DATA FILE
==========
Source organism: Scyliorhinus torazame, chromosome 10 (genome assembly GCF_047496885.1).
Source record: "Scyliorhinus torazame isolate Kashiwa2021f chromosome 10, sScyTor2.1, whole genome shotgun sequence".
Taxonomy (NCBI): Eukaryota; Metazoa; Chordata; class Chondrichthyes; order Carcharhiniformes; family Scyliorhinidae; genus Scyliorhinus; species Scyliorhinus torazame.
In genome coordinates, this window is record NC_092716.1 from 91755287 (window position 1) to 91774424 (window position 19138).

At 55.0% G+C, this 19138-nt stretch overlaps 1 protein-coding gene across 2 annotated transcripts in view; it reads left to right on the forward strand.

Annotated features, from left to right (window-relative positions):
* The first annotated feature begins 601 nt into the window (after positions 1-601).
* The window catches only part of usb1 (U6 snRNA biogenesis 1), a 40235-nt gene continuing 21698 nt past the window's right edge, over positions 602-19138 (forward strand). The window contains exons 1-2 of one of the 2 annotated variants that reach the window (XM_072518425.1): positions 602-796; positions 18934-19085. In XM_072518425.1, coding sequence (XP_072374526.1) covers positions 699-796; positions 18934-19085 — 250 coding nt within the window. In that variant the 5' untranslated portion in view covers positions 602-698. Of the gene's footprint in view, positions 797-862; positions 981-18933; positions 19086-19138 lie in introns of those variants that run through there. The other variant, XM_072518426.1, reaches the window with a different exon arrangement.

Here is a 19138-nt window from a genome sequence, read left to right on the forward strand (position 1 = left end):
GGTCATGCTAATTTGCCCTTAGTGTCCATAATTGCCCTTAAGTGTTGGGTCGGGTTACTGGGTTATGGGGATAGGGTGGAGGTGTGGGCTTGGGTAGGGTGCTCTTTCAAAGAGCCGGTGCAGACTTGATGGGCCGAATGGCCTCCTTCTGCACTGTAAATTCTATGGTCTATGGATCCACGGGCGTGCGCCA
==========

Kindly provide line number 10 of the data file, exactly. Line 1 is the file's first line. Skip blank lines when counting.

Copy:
GGTCATGCTAATTTGCCCTTAGTGTCCATAATTGCCCTTAAGTGTTGGGTCGGGTTACTGGGTTATGGGGATAGGGTGGAGGTGTGGGCTTGGGTAGGGTGCTCTTTCAAAGAGCCGGTGCAGACTTGATGGGCCGAATGGCCTCCTTCTGCACTGTAAATTCTATGGTCTATGGATCCACGGGCGTGCGCCA